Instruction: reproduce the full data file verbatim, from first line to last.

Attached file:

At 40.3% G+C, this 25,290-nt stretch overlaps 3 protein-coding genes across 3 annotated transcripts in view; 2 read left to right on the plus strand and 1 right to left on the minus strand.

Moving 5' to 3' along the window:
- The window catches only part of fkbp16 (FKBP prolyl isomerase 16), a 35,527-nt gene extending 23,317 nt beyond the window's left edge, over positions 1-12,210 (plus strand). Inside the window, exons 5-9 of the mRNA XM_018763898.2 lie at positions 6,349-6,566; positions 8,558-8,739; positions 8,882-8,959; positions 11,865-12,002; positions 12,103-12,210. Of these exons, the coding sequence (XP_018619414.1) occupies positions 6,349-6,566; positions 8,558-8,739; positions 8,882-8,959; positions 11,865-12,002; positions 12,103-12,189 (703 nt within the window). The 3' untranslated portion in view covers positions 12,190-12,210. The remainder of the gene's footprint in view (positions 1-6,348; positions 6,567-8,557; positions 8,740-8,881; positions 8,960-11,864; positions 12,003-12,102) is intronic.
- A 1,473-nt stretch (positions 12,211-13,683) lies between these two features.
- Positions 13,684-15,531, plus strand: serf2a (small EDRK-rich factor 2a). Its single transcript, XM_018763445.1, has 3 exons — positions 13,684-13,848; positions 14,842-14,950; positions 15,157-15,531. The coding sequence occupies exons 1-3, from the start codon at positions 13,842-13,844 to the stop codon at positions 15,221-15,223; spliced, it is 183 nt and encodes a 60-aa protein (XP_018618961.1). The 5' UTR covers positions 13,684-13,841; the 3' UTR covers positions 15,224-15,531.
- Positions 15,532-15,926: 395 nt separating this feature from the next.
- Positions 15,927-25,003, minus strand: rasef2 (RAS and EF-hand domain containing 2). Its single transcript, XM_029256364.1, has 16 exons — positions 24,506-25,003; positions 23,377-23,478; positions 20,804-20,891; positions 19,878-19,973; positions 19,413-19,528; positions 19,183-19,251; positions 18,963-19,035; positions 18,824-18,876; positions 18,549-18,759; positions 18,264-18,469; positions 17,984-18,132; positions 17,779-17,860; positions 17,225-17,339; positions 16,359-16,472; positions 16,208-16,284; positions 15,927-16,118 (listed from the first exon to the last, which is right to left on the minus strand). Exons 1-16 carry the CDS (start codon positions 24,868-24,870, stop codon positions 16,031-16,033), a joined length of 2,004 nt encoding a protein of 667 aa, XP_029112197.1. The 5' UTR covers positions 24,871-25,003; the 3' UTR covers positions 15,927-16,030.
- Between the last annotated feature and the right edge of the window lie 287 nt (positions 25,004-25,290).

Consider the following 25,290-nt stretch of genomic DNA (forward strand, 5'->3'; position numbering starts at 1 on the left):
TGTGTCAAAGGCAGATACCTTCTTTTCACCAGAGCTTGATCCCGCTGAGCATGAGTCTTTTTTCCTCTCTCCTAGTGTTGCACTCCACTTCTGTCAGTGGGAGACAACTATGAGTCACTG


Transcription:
At 40.3% G+C, this 25,290-nt stretch overlaps 3 protein-coding genes across 3 annotated transcripts in view; 2 read left to right on the plus strand and 1 right to left on the minus strand.

Moving 5' to 3' along the window:
- The window catches only part of fkbp16 (FKBP prolyl isomerase 16), a 35,527-nt gene extending 23,317 nt beyond the window's left edge, over positions 1-12,210 (plus strand). Inside the window, exons 5-9 of the mRNA XM_018763898.2 lie at positions 6,349-6,566; positions 8,558-8,739; positions 8,882-8,959; positions 11,865-12,002; positions 12,103-12,210. Of these exons, the coding sequence (XP_018619414.1) occupies positions 6,349-6,566; positions 8,558-8,739; positions 8,882-8,959; positions 11,865-12,002; positions 12,103-12,189 (703 nt within the window). The 3' untranslated portion in view covers positions 12,190-12,210. The remainder of the gene's footprint in view (positions 1-6,348; positions 6,567-8,557; positions 8,740-8,881; positions 8,960-11,864; positions 12,003-12,102) is intronic.
- A 1,473-nt stretch (positions 12,211-13,683) lies between these two features.
- Positions 13,684-15,531, plus strand: serf2a (small EDRK-rich factor 2a). Its single transcript, XM_018763445.1, has 3 exons — positions 13,684-13,848; positions 14,842-14,950; positions 15,157-15,531. The coding sequence occupies exons 1-3, from the start codon at positions 13,842-13,844 to the stop codon at positions 15,221-15,223; spliced, it is 183 nt and encodes a 60-aa protein (XP_018618961.1). The 5' UTR covers positions 13,684-13,841; the 3' UTR covers positions 15,224-15,531.
- Positions 15,532-15,926: 395 nt separating this feature from the next.
- Positions 15,927-25,003, minus strand: rasef2 (RAS and EF-hand domain containing 2). Its single transcript, XM_029256364.1, has 16 exons — positions 24,506-25,003; positions 23,377-23,478; positions 20,804-20,891; positions 19,878-19,973; positions 19,413-19,528; positions 19,183-19,251; positions 18,963-19,035; positions 18,824-18,876; positions 18,549-18,759; positions 18,264-18,469; positions 17,984-18,132; positions 17,779-17,860; positions 17,225-17,339; positions 16,359-16,472; positions 16,208-16,284; positions 15,927-16,118 (listed from the first exon to the last, which is right to left on the minus strand). Exons 1-16 carry the CDS (start codon positions 24,868-24,870, stop codon positions 16,031-16,033), a joined length of 2,004 nt encoding a protein of 667 aa, XP_029112197.1. The 5' UTR covers positions 24,871-25,003; the 3' UTR covers positions 15,927-16,030.
- Between the last annotated feature and the right edge of the window lie 287 nt (positions 25,004-25,290).

Consider the following 25,290-nt stretch of genomic DNA (forward strand, 5'->3'; position numbering starts at 1 on the left):
TGTGTCAAAGGCAGATACCTTCTTTTCACCAGAGCTTGATCCCGCTGAGCATGAGTCTTTTTTCCTCTCTCCTAGTGTTGCACTCCACTTCTGTCAGTGGGAGACAACTATGAGTCACTG